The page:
Stem Cell Sleuth

Seoul is funding Hwang Woo Suk in a bid to turn Korea into a global research hub

He's not a politician, a tycoon, or a pop star. But these days, Hwang Woo Suk may enjoy more popularity and respect in South Korea than the hottest celebrity. He is a pioneer of embryonic stem cell research -- and a national hero. The government even issued a postage stamp in his honor in February that juxtaposes an image of growing stem cells with silhouettes of a man rising from a wheelchair, walking, and embracing another person.

Hwang grabbed headlines in February, 2004, when he and his team at Seoul National University announced that they had cloned human embryos and harvested stem cells from them. In May the team produced research showing they had created stem cell lines that match the DNA of their patient donors' cells. That was hailed as a giant step toward cultivating stem cells that might one day repair or replace diseased organs, severed spinal cords, or brain cells destroyed by diseases such as Alzheimer's.

Hwang's accomplishment has emerged from a country that has not been a leader in basic science. He was first to reach the goal of "personalizing" stem cell lines, in part because rival U.S. scientists have been hampered by restrictions on federal funding for embryonic stem cell research. While some Koreans share President George W. Bush's ethical concerns in this area, surveys show that the vast majority support Hwang's work. Most seem to agree with him that the potential medical benefits outweigh other considerations. "Hopes of giving new life and joy to those suffering from incurable diseases make me renew my determination," Hwang says -- adding that he will remain sensitive to other people's worries and "bear them in mind to make sure I won't veer off course."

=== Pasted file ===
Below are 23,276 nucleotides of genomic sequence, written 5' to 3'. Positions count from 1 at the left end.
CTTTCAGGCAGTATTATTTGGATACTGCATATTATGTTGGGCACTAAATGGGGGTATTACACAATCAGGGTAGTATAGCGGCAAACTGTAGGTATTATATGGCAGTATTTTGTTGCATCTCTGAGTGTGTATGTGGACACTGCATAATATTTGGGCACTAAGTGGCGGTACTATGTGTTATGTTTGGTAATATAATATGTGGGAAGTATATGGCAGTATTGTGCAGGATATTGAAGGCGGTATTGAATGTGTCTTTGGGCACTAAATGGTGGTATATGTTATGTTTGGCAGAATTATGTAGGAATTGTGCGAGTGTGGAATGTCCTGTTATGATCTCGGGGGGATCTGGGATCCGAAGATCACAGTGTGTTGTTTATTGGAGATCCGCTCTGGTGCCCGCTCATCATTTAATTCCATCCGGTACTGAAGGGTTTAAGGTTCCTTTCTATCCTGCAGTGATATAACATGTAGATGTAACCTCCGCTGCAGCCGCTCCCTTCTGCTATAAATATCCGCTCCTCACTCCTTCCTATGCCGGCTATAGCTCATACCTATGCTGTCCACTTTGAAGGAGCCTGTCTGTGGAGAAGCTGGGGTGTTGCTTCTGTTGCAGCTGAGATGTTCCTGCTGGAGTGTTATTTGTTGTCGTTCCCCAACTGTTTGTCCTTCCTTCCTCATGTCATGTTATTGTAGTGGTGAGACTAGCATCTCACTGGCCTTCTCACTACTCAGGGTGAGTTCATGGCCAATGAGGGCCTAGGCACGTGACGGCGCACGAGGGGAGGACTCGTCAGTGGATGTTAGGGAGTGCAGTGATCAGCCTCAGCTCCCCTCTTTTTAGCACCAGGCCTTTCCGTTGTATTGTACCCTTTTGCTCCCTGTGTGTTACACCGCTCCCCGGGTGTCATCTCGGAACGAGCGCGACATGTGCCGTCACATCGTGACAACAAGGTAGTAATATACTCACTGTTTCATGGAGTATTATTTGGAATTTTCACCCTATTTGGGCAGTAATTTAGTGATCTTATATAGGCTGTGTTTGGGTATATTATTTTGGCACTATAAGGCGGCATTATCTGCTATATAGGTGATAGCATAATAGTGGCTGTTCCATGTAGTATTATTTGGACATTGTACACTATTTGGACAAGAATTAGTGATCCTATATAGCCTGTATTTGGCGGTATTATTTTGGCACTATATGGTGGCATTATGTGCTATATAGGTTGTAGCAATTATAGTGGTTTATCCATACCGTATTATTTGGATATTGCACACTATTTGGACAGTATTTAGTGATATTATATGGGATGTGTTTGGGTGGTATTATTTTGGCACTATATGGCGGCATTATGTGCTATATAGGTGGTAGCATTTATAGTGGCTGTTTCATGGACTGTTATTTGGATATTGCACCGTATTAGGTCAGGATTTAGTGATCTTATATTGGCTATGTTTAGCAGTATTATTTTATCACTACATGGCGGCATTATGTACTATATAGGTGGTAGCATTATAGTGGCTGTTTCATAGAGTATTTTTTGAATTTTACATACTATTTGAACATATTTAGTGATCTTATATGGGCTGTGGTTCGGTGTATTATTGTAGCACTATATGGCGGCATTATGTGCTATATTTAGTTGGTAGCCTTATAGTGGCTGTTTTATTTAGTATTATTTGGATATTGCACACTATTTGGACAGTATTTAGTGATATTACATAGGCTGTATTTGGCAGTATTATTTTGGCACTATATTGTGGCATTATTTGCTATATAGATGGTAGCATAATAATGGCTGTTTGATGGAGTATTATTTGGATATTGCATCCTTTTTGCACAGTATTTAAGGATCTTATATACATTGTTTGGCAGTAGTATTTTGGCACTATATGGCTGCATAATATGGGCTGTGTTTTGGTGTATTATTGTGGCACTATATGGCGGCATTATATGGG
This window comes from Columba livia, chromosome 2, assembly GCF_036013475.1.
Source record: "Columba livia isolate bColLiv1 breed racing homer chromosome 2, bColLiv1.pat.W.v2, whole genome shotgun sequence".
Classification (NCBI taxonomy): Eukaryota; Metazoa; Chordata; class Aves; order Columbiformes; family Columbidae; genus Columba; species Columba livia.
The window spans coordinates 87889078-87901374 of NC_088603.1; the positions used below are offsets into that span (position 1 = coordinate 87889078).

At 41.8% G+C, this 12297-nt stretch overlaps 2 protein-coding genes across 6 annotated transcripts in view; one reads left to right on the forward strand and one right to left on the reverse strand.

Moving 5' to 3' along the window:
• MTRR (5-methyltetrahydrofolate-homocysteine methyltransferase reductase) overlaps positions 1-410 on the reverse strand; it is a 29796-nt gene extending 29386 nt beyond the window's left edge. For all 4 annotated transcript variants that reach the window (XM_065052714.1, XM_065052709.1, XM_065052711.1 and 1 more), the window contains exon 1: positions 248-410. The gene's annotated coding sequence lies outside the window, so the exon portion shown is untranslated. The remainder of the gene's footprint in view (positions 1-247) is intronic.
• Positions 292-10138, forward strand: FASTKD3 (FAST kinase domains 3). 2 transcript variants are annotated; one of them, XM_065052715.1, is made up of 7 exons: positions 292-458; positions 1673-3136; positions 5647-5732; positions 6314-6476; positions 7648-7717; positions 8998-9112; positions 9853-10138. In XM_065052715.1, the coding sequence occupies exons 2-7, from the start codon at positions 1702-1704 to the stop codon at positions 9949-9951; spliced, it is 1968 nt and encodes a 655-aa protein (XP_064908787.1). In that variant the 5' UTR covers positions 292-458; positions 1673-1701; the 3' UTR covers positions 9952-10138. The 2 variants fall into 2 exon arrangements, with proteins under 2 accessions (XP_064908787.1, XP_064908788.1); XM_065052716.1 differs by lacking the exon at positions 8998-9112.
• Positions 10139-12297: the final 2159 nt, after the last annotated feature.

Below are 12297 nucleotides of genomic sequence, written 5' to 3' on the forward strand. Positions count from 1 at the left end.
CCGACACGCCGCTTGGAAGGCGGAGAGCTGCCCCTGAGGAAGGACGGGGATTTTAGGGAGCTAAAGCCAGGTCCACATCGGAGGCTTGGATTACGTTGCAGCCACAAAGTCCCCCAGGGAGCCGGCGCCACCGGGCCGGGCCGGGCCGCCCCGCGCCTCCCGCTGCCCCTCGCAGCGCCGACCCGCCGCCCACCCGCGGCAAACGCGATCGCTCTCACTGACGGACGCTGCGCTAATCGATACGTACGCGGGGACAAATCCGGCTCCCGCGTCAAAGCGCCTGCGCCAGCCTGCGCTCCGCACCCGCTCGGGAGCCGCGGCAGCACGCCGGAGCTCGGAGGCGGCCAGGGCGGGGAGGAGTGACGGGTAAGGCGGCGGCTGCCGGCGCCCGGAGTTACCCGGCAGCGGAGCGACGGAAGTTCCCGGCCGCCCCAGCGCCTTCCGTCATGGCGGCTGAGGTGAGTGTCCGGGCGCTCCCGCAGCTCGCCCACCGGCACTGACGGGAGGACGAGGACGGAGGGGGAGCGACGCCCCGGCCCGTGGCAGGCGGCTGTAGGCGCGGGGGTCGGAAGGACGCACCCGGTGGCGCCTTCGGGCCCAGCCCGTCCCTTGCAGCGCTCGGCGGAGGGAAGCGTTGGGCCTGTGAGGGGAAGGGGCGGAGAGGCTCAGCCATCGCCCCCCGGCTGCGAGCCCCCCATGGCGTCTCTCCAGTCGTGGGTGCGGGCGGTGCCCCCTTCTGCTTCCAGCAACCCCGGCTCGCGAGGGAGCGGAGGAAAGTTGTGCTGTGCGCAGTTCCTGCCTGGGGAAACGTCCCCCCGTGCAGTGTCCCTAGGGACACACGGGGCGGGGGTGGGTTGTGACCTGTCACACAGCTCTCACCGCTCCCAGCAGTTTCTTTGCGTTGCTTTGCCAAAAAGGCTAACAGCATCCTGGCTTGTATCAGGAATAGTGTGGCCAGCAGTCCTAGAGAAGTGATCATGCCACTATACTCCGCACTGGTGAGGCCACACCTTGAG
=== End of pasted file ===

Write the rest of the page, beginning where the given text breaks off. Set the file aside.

As for the notion that his research could lead to cloning as a reproductive technique, Hwang claims such fears are overblown. Human cloning would be "ethically outrageous and medically dangerous" -- and for now it is "merely a science-fiction fantasy," he insists. "You won't bump into a cloned human being at least for the next century."

The Seoul government is strongly backing Hwang's research. It is spending $43 million to build him two new labs and this year will add $1 million to his $2 million budget. What's more, to help turn Korea into a global hub for stem cell research, Seoul has endorsed a plan to open an international stem cell bank by yearend.

Hwang, 52, says his work with human stem cells would not have been possible without animal research. As a veterinary science professor back in 1993, he was the first Korean to employ in vitro fertilization in cattle. Hwang cloned a cow in 1999 and a pig in 2002. Now his lab handles more than 1,000 eggs from cows and pigs a day. It has produced five genetically modified cows, and the team hopes to produce some that are resistant to mad cow disease.

Hwang was born during the Korean War and grew up in a poor mountain town in the central Korean province of South Chungcheong. His father died when he was 5, and his mother borrowed money to buy a cow, which became his family's most valuable possession. As a schoolboy, Hwang helped care for the animal. "I learned to communicate with the cow eye to eye and decided to become a veterinarian," he says.

In the near term, Hwang's goal is to show that laboratory-engineered stem cells can help heal damaged spinal cords in rats, dogs, and possibly monkeys. If these trials go well, in two to three years he'll seek permission to conduct human trials in Korea and the U.S. Whatever direction the stem cell debate may take overseas, to Hwang it's all about saving lives.

By Moon Ihlwan

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